As a warm welcome to a sweet new year on February 10, Amazon held a Road Show at Assembly Row training developers to work with Alexa, the Echo speaker's voice interaction platform. Elizabeth Mezias, founder of Mezcode, was in the house, ready to build her IoT skills. Her knowledge and experience of this area of innovation in technology is growing. She was in attendance the first ever IoT Security Conference in the Boston Seaport and got an introduction to indoor location and beacons at the first Location & Context conference in 2014. Her plan is to map locations for beacons with the Tango tablet and then verify their placement with Tango.
Earlier this winter, Elizabeth was in Silicon Valley for a big Android-Google event, the first ever Android Summit at the Computer History Museum in November 2015. You are sure to find her at the 2016 Google I/O Conference too - networking with colleagues and friends from Google, Silicon Valley and beyond. At the Summit Elizabeth got all the news first hand about the Android 6 Marshmallow release and the new "quick run" features built in to the Android Studio. If you missed it, all of the sessions were recorded and can be played back any time.
Summer 2015 offered two chances for other developers to learn about glanceable displays and mobile technology from Elizabeth. She led a session on Android Wear, Home Screen Widgets and Live Wallpaper as an Android subject matter expert at the AnDevCon conference in Boston at the end of July, 2015 and in September at DroidCon Stockholm. It was a busy summer. Elizabeth won the hackathon at the Yahoo Mobile Developer Conference in NYC on August 24 with the Wiki Where? app that is now available for a free download from the Google Play store. The app shows photos from Wikipedia pages on an Android Wear watch and on the phone. It allows you to search Wikipedia for information about a location, instead of searching by name. After the conference, Elizabeth joined in the fun at DroidCon NYC.
Virtual Reality is another area of technology where Elizabeth is branching out to learn more. As part of the Boston Google Developer Group (GDG) she has organized Unity programming training and hackathon contests. This includes work with Google Cardboard, Samsung Gear VR and the Google Tango tablet. She has tested the waters with both OpenGL and Unity programming.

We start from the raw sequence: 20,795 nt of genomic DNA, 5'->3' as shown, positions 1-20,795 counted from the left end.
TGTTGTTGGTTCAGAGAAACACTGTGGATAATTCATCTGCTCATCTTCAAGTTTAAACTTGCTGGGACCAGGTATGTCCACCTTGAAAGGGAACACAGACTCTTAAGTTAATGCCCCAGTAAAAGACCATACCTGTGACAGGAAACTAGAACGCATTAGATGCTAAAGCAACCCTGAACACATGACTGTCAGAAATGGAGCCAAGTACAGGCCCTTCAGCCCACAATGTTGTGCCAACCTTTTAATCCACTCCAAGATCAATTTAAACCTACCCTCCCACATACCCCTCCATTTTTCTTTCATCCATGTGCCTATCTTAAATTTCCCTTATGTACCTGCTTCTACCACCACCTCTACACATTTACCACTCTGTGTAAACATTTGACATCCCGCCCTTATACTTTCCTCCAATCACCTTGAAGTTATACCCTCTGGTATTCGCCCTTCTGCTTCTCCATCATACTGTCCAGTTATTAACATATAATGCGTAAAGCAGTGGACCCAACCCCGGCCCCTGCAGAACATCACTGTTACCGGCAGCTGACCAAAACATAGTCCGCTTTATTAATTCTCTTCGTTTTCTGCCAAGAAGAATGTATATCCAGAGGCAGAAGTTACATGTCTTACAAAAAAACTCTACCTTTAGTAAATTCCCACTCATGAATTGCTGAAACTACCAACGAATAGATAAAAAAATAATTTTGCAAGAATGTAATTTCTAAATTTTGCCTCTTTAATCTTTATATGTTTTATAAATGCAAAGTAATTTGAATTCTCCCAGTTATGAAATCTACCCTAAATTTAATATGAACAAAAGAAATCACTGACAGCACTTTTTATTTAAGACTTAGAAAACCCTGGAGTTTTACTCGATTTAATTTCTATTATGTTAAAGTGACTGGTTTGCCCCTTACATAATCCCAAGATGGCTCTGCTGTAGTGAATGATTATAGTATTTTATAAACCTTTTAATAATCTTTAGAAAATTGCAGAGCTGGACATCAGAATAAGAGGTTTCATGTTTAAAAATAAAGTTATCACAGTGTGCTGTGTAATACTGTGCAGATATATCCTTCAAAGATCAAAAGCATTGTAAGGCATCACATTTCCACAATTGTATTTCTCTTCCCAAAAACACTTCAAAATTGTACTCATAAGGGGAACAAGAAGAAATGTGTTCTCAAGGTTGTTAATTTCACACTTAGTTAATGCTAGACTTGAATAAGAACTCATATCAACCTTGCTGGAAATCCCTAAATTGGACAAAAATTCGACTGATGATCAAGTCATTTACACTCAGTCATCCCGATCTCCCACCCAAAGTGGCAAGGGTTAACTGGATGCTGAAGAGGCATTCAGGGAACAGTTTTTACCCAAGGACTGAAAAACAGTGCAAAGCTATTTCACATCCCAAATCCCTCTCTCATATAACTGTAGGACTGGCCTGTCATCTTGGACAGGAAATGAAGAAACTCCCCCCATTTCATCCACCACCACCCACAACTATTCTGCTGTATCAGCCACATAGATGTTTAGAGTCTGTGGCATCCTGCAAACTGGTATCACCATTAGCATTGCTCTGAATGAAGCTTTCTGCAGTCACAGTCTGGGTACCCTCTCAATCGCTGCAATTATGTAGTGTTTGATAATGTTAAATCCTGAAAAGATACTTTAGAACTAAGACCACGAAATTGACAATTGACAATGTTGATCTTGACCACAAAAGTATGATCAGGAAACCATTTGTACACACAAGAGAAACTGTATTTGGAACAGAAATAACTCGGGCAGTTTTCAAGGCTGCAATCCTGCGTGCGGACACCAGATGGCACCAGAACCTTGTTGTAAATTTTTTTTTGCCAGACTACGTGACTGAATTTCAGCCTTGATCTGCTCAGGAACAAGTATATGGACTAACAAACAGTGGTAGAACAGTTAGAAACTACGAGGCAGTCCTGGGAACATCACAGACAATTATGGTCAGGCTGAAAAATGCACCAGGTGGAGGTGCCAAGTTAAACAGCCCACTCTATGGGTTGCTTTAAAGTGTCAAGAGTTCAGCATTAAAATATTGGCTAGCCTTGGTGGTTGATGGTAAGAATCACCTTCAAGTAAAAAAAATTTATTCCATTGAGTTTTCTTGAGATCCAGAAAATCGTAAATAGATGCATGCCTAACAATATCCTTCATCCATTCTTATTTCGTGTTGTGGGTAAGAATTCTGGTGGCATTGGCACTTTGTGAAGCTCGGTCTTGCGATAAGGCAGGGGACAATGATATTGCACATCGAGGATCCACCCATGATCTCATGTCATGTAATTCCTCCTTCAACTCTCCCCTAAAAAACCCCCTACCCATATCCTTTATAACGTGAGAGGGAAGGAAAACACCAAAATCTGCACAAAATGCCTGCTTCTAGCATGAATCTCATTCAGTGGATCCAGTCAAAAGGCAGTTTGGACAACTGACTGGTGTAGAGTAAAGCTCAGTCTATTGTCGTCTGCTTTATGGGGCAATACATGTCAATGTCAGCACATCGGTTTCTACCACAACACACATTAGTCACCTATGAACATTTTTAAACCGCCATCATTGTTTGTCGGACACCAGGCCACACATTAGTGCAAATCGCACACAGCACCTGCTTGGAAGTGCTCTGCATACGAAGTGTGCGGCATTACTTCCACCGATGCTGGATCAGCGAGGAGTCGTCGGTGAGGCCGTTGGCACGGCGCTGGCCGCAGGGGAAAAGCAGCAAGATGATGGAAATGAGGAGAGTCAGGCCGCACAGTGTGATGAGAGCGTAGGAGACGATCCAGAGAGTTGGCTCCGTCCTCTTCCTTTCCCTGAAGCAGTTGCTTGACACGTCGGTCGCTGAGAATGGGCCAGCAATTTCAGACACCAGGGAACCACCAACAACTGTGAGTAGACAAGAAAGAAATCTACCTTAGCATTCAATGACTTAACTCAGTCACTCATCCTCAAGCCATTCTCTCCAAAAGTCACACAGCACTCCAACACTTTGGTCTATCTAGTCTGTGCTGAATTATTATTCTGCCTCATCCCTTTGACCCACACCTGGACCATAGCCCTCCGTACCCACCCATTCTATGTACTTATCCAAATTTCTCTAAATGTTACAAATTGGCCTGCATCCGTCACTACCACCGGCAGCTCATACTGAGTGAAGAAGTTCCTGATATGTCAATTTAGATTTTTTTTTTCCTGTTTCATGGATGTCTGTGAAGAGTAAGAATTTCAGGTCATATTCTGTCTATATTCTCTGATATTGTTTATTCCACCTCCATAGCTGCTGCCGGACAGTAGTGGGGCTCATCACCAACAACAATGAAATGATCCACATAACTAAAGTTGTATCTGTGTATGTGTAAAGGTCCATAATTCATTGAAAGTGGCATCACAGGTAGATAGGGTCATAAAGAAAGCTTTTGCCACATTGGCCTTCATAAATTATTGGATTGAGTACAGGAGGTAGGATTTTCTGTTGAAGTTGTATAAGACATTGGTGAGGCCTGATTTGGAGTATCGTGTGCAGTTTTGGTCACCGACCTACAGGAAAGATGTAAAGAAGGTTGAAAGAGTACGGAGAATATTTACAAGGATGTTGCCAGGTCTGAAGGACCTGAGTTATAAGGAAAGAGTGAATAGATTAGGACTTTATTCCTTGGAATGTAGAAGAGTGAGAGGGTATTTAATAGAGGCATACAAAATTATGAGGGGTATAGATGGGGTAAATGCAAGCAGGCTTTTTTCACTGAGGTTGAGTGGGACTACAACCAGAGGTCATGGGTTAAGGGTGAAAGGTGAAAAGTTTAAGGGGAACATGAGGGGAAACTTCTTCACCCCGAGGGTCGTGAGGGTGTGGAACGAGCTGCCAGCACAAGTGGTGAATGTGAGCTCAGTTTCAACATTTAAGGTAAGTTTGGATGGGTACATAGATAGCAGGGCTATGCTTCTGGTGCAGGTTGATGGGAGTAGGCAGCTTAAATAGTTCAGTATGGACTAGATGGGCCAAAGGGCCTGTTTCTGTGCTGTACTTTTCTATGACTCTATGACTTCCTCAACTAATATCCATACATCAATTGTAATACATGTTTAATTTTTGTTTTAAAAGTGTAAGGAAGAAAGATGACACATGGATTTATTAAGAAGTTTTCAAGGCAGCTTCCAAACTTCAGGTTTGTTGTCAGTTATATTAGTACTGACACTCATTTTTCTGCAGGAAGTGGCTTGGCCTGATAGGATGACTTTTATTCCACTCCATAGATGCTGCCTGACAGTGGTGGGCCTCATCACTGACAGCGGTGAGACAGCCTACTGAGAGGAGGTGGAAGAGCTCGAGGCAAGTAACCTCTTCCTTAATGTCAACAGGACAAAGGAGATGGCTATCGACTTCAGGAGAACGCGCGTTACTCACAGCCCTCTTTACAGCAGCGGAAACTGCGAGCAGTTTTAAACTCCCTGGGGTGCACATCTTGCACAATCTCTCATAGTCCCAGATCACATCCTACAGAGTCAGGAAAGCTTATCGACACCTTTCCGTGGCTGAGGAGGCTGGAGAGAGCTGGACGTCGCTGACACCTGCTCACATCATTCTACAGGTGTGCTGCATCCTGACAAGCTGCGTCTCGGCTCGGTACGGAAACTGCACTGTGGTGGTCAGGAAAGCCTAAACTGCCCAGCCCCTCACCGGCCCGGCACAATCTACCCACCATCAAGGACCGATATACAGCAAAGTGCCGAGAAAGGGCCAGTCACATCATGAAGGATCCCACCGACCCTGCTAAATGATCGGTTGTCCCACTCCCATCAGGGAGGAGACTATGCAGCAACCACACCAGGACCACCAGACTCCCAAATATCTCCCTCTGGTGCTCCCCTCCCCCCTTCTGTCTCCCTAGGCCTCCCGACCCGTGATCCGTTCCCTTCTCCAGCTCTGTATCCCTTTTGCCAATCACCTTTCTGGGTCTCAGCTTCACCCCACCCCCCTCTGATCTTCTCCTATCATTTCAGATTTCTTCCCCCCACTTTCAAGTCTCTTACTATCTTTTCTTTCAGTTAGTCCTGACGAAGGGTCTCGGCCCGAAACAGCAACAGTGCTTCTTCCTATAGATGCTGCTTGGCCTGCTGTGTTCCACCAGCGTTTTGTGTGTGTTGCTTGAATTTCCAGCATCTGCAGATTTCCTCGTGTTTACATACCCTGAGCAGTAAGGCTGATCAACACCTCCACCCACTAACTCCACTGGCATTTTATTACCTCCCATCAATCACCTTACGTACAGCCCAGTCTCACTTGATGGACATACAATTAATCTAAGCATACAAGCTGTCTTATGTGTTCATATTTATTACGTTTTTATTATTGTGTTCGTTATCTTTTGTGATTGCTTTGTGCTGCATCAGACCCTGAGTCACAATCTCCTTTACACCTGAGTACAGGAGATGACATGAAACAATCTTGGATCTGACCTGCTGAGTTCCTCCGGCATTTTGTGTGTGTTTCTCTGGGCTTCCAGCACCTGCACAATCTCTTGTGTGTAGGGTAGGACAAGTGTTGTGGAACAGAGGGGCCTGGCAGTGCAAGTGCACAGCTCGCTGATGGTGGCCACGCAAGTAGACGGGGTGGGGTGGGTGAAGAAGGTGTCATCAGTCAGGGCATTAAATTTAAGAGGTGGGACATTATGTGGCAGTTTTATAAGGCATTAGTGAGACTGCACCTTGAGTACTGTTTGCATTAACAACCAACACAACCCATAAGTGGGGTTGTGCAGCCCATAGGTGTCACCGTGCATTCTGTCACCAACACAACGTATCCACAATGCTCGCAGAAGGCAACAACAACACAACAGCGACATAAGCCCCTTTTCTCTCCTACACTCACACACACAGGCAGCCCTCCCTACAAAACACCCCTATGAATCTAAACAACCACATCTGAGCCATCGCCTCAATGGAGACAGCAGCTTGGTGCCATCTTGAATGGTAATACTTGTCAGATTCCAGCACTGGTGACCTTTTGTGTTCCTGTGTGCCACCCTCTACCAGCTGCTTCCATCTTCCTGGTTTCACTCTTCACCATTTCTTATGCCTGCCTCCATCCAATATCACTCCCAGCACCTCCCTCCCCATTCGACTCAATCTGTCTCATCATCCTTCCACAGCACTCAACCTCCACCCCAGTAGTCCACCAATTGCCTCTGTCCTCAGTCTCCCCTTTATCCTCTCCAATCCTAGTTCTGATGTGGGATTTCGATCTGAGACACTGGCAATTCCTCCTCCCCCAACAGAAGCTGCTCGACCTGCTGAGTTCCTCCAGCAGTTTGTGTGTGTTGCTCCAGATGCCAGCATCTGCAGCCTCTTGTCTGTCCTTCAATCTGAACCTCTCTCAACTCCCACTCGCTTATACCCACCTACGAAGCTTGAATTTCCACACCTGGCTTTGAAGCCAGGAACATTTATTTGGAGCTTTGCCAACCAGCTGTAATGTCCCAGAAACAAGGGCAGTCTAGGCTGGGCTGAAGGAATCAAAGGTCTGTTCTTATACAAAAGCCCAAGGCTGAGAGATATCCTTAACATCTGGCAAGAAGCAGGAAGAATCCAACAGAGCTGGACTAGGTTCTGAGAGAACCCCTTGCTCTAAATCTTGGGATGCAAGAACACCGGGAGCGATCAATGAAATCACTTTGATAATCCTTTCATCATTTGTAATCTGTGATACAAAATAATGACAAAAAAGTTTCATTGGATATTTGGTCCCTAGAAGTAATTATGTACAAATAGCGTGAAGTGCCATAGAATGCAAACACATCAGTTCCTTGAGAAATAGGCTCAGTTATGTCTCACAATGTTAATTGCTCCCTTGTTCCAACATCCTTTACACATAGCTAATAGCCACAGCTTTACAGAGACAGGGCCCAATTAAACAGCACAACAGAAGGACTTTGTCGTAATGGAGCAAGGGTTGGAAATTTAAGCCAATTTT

Did you see her at Google I/O? Elizabeth's first trip to the Google conference was in 2009. In 2014 a Code Jam sponsored by Google provided Elizabeth with a free ticket and a stipend to help cover the cost of travel to San Francisco. In 2015 Miss Mezias was able to attend with other organizers of the Boston GDG. All of this travel (and other events too) is a way to keep up with the latest announcements in mobile technology and have experiential learning of the same. Elizabeth is a frequent player in the technology meetup scene. She is hoping to attend Google I/O again this year.
Elizabeth is still talking about her trip to San Francisco in February 2015. The year's first big tech event was the Yahoo Mobile Developer Conference. As an outspoken leader driving mobile technologies forward, Marissa Mayer delivered a keynote speech at this invitation-only, sold-out event. There was a dramatic fire-drill after lunch; a bit of unexpected drama that sent everyone outside for a short break in the bright noon sun. Highlights of the featured Yahoo Mobile Developer Suite include native ads, Flurry Pulse, BrightRoll video and major improvements to the analytics portal user experience. It's nice to have a single developer kit include so many features - ads, comScore reporting and analytics all in one. The Google Developer Group Organizer Summit at Google Headquarters in Mountain View followed as another valuable part of this trip to Silicon Valley.
In Boston, the Hack MS event powered by Health 2.0 proved to be an excellent opportunity for Elizabeth to recreate the successful behavior modification visualizations she learned from Stanford University research in a setting that is therapeutic for patients with Multiple Sclerosis. Stress reduction was the primary target for teams gathered up for a weekend by Biogen Idec. Team Multiple Steps, pictured here, put up a prototype the judges liked and walked away with a $10,000 prize.
Elizabeth helped to organize an Android Wear hackathon with 2 local meetup groups - Boston Android and the Boston Google Developers Group. She is running a regular Android session on Monday nights in the Jaho Coffee and Wine bar. This meetup is in partnership with the Informal Android Developer meetup she likes to attend in Mountain View on Monday nights at Red Rock Coffee Shop.
Presenting and speaking about mobile technology is part of the big plan. DroidCon NYC in September 2014 was the place to learn about coding live wallpapers and home screen widgets. Elizabeth's talk on the subject is now available on YouTube along with all the others. Now that Android Wear devices are available the buzz word is "glanceable" in technology circles. It's at the fore in discussions about smart watches and Google Glass. Elizabeth learned glanceable displays from experts in the Stanford Design School back in 2009 while working as part of a Stanford Research team on a very successful public health intervention that got people to sit less and walk more. Teaching new code techniques about glanceables from an experienced mobile architect was the opportunity when she presented at the Droidcon show.